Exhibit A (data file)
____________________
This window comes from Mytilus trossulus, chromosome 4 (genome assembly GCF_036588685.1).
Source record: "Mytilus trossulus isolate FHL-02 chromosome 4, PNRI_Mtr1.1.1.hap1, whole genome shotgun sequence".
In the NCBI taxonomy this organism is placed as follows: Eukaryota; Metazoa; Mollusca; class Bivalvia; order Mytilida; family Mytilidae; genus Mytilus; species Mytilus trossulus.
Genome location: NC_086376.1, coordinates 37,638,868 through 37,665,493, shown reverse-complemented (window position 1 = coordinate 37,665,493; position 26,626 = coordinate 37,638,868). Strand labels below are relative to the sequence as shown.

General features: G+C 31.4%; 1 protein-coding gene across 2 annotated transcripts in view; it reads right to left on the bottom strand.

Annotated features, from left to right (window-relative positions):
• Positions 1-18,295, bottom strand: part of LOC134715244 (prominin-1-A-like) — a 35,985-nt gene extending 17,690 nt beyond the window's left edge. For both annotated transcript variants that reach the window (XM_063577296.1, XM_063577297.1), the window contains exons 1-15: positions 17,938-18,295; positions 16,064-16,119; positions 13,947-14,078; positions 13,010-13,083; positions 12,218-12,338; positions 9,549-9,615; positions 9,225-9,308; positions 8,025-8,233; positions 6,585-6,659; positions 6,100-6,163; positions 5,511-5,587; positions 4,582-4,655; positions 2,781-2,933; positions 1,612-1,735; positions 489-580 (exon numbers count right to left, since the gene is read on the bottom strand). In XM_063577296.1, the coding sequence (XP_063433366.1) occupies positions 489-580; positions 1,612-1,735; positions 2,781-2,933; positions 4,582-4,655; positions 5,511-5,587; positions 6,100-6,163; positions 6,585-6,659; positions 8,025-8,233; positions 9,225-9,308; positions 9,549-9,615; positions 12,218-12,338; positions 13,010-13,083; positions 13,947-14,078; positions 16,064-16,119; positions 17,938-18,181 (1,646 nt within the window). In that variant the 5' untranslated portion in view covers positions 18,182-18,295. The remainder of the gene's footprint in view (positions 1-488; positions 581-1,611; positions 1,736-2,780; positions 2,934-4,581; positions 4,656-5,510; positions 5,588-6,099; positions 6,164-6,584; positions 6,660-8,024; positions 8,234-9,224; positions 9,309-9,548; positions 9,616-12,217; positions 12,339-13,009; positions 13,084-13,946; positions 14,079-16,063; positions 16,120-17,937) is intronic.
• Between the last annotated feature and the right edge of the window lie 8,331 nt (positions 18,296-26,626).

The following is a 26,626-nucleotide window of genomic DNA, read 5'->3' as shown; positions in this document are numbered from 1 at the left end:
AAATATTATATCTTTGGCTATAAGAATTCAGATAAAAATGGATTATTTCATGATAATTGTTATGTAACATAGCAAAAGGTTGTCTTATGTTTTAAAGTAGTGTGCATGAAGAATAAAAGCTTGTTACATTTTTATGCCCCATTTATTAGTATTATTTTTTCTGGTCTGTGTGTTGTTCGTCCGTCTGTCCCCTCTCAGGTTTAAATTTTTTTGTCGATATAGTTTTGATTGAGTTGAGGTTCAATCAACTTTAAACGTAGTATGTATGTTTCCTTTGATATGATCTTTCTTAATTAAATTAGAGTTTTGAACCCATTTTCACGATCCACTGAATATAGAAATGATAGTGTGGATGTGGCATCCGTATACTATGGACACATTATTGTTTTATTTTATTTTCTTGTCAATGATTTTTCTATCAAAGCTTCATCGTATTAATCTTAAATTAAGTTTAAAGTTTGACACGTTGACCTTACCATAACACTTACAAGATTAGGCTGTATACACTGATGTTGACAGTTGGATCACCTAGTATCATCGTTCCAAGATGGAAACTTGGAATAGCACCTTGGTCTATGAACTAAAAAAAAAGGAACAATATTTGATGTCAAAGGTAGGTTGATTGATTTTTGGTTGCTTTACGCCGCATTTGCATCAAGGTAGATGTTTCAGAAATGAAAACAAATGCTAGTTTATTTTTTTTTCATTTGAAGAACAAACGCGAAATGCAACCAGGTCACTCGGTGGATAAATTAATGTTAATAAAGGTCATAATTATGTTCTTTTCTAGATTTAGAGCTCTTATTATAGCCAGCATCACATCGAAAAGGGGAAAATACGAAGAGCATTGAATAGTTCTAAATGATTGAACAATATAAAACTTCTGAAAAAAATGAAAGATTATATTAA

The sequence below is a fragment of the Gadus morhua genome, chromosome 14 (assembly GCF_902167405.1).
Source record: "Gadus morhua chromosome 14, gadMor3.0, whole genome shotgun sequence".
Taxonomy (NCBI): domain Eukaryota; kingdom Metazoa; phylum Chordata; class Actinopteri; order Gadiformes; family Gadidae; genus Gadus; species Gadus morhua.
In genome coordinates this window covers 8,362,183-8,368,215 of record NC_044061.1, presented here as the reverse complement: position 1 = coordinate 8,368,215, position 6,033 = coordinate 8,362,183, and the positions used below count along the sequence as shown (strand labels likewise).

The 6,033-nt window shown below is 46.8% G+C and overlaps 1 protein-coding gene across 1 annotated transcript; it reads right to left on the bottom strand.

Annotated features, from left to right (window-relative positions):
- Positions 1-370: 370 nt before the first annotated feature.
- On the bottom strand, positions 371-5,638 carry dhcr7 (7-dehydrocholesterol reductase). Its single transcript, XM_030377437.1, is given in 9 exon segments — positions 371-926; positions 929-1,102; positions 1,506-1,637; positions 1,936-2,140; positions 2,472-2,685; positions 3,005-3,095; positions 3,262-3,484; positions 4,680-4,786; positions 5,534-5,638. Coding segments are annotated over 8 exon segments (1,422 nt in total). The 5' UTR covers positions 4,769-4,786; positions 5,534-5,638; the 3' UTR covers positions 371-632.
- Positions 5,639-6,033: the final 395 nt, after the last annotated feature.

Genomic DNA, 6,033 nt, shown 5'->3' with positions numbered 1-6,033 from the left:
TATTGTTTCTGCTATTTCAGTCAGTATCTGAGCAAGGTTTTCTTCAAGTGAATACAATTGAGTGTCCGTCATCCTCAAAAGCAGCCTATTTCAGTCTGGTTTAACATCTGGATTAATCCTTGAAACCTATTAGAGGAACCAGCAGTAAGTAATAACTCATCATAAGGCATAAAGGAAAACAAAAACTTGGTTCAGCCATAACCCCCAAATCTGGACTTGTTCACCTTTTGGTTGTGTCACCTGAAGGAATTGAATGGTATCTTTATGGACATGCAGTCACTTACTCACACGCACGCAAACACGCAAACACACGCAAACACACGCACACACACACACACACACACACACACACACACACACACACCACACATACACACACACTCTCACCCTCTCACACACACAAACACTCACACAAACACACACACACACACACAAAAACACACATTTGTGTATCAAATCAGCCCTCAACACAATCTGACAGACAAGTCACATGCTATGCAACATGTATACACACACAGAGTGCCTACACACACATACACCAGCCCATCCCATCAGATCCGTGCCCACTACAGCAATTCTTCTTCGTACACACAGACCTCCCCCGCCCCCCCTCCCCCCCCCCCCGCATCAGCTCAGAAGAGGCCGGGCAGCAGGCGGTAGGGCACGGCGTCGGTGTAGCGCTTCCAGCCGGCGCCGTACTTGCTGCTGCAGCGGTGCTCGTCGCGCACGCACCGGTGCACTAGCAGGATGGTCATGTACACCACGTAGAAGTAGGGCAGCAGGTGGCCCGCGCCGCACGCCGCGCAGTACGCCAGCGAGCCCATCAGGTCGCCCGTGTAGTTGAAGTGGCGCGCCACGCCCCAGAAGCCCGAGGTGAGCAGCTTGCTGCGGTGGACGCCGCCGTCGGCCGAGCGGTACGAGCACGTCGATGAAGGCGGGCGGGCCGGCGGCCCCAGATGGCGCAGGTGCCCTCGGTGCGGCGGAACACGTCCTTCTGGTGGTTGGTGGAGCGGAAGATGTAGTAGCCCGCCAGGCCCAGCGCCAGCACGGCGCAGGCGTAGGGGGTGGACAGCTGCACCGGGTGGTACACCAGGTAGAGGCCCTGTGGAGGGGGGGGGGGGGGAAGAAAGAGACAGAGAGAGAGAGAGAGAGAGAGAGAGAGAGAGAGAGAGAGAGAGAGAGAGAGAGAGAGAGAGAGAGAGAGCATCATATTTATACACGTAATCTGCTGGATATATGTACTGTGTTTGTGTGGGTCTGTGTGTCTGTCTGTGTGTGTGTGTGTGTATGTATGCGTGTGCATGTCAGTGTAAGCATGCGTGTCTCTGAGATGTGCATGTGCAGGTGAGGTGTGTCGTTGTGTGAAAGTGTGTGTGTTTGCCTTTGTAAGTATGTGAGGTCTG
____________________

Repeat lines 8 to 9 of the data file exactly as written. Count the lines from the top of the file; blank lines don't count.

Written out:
• Between the last annotated feature and the right edge of the window lie 8,331 nt (positions 18,296-26,626).

The following is a 26,626-nucleotide window of genomic DNA, read 5'->3' as shown; positions in this document are numbered from 1 at the left end: